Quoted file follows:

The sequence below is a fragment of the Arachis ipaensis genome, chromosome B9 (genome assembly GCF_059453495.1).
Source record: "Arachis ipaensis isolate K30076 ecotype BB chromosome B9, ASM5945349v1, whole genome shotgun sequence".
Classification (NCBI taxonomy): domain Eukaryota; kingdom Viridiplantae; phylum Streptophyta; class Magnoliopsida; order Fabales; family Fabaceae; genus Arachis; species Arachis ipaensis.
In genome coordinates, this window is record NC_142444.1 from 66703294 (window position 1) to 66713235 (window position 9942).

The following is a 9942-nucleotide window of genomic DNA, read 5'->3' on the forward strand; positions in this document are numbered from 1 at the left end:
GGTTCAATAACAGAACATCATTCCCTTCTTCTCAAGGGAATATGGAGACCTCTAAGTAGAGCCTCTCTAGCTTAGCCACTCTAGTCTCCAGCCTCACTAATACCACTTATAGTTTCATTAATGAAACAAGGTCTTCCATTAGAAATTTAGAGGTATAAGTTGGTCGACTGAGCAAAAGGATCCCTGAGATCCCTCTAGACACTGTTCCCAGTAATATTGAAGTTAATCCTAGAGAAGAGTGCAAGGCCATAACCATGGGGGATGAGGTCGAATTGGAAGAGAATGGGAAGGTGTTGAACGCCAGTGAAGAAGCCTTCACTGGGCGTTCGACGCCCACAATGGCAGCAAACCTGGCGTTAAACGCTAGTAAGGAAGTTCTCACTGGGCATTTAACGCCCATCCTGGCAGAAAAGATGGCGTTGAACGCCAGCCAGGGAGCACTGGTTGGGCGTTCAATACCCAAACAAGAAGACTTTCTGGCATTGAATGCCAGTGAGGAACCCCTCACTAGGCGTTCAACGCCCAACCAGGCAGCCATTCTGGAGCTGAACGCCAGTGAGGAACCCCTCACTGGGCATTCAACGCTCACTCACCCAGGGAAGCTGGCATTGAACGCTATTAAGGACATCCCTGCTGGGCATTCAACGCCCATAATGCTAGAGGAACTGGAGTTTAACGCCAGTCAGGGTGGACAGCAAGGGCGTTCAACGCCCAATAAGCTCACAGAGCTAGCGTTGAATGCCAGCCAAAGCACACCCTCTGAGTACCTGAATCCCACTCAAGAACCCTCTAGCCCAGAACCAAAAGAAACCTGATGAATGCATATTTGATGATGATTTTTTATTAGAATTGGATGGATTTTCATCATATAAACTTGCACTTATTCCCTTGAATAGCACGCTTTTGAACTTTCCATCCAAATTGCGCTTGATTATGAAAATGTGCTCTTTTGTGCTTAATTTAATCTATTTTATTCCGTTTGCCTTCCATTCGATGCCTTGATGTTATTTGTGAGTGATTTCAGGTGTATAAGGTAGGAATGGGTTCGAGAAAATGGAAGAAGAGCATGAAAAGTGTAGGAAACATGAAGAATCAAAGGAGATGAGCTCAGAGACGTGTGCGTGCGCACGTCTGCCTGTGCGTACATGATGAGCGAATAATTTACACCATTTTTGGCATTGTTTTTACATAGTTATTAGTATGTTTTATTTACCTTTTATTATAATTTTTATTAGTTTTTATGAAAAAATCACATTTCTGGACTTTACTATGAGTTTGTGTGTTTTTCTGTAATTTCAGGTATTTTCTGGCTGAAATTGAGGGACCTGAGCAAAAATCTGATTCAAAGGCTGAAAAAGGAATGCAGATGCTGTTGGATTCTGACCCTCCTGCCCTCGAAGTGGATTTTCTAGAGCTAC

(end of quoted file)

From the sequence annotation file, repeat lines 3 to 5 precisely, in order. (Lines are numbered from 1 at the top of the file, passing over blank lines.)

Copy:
Classification (NCBI taxonomy): domain Eukaryota; kingdom Viridiplantae; phylum Streptophyta; class Magnoliopsida; order Fabales; family Fabaceae; genus Arachis; species Arachis ipaensis.
In genome coordinates, this window is record NC_142444.1 from 66703294 (window position 1) to 66713235 (window position 9942).

The following is a 9942-nucleotide window of genomic DNA, read 5'->3' on the forward strand; positions in this document are numbered from 1 at the left end: